"Godzilla" Fossils Reveal Real-Life Sea Monster

Stefan Lovgren
for National Geographic News
November 10, 2005

See images of the ancient sea monster >>

Researchers have unearthed fossil evidence of a 135-million-year-old "sea monster" they're calling Godzilla.

A large skull of the animal was found in southern Argentina in an area that was once part of the Pacific Ocean.

Named Dakosaurus andiniensis, the creature is an entirely new species of ancient crocodile. It had a head like a carnivorous dinosaur and a tail like a fish. With its massive jaws and serrated teeth, it preyed on other marine reptiles.

Totally unique among marine crocodiles, "it is one of the most evolved members of the crocodilian family and also one of the most bizarre," said Diego Pol, a paleontologist at Ohio State University in Columbus, who served on the research team.

The research, led by Zulma Gasparini, a paleontologist at Argentina's Universidad Nacional de La Plata, was funded by the National Geographic Society. The discovery is described tomorrow in the journal Science and will appear on the cover of the December 2005 issue of National Geographic magazine.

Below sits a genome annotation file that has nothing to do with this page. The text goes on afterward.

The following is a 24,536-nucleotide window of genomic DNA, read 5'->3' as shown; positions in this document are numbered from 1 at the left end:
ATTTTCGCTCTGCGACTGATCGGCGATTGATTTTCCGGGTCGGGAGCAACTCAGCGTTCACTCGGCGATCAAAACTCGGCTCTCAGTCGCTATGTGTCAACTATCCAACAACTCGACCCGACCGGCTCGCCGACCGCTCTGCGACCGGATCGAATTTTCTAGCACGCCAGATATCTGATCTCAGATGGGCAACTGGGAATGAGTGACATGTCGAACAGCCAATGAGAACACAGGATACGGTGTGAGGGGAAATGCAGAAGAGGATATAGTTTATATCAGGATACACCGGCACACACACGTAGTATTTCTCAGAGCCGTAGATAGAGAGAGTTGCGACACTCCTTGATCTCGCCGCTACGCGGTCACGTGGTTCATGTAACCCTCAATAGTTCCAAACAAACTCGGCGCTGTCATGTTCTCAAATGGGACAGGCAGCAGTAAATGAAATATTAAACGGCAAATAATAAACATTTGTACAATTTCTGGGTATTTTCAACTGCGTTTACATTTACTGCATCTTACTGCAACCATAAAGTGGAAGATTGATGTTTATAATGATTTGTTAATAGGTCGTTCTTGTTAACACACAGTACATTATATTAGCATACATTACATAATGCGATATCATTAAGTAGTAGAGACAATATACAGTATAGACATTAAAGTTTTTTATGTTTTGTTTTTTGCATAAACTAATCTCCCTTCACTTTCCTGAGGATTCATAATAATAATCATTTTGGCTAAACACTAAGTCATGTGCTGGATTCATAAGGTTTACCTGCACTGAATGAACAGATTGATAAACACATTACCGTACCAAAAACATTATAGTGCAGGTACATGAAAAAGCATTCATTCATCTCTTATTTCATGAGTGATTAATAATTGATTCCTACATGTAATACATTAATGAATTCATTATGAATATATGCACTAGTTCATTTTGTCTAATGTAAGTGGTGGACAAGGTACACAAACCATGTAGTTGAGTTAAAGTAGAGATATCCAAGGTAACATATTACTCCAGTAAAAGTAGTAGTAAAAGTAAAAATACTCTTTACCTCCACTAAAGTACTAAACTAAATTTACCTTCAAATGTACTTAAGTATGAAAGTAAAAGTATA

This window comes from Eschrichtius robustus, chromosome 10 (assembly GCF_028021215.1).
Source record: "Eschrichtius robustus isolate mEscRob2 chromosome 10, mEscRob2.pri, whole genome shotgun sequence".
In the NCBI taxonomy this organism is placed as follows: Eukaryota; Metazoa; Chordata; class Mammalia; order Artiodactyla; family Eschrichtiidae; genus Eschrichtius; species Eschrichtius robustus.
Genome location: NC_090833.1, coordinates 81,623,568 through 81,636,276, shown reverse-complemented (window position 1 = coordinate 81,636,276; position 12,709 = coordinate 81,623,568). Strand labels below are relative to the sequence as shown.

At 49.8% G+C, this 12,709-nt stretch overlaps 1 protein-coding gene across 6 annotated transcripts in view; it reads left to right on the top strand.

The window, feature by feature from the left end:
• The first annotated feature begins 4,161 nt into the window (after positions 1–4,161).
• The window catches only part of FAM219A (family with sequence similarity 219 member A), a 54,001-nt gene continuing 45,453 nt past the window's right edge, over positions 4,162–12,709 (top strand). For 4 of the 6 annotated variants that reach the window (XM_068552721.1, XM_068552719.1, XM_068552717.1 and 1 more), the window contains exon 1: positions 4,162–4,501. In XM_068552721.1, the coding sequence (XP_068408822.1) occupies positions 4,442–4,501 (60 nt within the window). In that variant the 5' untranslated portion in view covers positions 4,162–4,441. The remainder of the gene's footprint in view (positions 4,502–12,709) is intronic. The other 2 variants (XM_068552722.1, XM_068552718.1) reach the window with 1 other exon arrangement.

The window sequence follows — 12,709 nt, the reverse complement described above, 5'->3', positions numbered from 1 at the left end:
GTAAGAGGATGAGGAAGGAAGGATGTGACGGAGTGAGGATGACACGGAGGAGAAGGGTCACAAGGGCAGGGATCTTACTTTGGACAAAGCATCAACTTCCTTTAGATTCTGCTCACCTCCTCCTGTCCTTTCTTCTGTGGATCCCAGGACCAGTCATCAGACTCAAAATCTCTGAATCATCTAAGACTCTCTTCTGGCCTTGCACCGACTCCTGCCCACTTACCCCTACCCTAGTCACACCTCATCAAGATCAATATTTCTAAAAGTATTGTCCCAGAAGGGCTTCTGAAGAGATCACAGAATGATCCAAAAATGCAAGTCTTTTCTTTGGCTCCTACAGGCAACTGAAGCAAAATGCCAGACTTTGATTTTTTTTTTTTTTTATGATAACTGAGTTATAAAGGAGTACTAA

Carnivorous Dinosaur

The creature's almost intact, 135-million-year-old skull was found in 1996 in Argentina's Neuquén Basin, a region that was once a deep tropical bay of the Pacific Ocean. Prior to the find, researchers had only sketchy fossil evidence of the fearsome sea monster.

They have now established that the giant animal belongs to the crocodyliforms, which include today's crocodiles and their extinct relatives. Marine crocs were abundant during the Jurassic period some 200 million to 145 million years ago. At that time they were found worldwide.

"This [animal] forms a very distinct lineage that appears early on in the evolutionary history of crocodiles—invading the sea and showing outstanding adaptation to the marine environment," Pol said.

Unlike today's crocodiles, Dakosaurus andiensis lived entirely in the water. It measured 13 feet (4 meters) from nose to tail. Instead of legs, Dakosaurus had four paddle-like limbs, used mostly for stability. A fish-like tail propelled the beast through the water.

What made it especially unusual was its snout and teeth.

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